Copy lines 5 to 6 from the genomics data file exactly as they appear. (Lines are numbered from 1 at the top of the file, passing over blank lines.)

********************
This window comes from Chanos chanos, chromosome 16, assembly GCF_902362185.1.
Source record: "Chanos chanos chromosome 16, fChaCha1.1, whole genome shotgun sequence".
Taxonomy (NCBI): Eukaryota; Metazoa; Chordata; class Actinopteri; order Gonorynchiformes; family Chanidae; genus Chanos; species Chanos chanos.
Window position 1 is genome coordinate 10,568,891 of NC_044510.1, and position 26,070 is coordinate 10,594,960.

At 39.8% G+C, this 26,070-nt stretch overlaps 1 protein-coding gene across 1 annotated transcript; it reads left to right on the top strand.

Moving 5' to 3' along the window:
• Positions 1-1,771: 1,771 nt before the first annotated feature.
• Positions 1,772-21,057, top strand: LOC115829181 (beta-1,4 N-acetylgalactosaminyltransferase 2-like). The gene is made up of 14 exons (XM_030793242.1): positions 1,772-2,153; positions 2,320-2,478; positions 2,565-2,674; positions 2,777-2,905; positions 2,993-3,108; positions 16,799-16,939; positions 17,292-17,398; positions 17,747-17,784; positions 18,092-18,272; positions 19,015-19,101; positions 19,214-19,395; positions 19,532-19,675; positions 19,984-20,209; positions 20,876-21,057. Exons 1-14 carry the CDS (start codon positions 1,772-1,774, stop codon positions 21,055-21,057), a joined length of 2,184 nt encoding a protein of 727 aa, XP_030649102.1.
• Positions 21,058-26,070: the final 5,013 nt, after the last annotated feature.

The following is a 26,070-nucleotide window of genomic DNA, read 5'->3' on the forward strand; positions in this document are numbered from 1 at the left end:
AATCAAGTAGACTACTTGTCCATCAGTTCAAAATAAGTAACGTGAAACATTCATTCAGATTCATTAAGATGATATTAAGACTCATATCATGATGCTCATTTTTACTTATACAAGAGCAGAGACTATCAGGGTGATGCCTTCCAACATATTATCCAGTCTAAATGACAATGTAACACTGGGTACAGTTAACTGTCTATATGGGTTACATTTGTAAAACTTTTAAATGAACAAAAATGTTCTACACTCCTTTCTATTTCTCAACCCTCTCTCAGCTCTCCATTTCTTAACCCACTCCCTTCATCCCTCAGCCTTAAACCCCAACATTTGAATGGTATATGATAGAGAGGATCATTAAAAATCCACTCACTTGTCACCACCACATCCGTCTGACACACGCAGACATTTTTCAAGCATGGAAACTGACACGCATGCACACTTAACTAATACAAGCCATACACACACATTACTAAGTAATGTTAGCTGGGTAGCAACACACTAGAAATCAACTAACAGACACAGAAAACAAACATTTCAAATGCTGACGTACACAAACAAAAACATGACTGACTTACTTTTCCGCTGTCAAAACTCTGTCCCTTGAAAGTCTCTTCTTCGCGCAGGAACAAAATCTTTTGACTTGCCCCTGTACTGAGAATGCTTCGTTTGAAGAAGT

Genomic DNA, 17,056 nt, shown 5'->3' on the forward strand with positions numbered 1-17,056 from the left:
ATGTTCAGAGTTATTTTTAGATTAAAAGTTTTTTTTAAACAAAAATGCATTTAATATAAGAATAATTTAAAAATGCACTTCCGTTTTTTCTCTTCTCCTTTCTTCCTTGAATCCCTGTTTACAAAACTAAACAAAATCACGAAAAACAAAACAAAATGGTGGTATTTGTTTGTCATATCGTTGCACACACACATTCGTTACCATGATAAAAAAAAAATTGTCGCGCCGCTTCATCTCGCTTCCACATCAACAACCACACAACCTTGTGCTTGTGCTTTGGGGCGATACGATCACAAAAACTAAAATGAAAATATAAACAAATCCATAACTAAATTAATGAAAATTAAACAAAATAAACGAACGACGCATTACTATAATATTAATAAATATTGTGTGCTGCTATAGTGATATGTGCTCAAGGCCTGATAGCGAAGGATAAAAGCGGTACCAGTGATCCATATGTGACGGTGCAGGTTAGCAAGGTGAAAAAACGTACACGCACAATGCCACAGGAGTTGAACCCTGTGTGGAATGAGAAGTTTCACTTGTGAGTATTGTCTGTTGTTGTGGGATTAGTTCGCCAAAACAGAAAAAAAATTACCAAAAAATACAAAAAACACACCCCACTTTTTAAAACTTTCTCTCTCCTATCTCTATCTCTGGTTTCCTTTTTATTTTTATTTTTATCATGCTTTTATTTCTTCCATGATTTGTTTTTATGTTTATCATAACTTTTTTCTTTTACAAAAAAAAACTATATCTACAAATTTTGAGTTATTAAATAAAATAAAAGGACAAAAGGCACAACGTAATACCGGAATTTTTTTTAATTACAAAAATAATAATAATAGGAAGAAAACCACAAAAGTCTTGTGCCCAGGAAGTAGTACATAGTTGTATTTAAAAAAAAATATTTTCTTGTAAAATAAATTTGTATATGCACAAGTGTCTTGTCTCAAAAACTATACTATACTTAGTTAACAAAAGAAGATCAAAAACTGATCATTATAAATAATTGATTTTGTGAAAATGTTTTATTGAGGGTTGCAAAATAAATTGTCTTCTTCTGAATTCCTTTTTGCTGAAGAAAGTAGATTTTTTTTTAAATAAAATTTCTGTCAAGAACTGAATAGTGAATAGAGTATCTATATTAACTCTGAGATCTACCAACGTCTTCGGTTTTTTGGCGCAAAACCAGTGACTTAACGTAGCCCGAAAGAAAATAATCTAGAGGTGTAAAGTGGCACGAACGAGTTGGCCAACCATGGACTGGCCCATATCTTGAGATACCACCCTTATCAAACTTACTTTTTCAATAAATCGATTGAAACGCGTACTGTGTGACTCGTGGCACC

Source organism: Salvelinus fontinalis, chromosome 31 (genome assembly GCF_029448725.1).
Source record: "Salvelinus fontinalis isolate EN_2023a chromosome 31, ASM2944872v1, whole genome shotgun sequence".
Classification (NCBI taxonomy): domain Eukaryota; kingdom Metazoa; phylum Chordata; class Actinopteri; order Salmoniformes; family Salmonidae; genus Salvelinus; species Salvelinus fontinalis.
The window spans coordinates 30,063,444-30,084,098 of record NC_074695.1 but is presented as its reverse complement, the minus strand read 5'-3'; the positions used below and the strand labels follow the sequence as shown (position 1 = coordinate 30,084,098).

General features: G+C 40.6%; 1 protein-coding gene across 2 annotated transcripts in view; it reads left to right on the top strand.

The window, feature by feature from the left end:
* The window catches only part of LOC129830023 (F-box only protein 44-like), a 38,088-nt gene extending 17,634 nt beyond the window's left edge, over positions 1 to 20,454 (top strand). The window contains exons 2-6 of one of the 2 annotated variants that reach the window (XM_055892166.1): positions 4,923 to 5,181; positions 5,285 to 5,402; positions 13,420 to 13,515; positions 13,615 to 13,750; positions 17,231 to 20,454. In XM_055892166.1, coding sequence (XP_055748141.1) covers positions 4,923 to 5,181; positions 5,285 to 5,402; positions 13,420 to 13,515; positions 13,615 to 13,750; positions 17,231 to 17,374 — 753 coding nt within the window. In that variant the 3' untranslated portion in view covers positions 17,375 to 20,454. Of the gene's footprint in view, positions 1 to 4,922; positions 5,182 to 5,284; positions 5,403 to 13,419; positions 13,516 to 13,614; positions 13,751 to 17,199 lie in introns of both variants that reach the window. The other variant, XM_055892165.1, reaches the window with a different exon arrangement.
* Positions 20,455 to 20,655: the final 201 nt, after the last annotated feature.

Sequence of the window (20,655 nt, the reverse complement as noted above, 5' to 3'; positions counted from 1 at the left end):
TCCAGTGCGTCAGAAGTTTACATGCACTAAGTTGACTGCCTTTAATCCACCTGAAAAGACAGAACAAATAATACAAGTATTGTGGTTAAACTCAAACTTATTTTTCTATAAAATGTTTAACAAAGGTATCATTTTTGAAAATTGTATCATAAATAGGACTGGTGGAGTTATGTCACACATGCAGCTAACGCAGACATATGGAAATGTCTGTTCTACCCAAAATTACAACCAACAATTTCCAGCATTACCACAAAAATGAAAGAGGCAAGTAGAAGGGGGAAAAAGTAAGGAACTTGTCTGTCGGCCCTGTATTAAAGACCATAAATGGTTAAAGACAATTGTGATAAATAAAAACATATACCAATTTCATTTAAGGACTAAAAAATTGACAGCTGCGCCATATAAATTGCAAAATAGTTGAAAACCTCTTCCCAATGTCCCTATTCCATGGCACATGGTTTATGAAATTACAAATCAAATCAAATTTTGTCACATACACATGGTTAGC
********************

At 39.8% G+C, this 26,070-nt stretch overlaps 1 protein-coding gene across 1 annotated transcript; it reads left to right on the top strand.

Moving 5' to 3' along the window: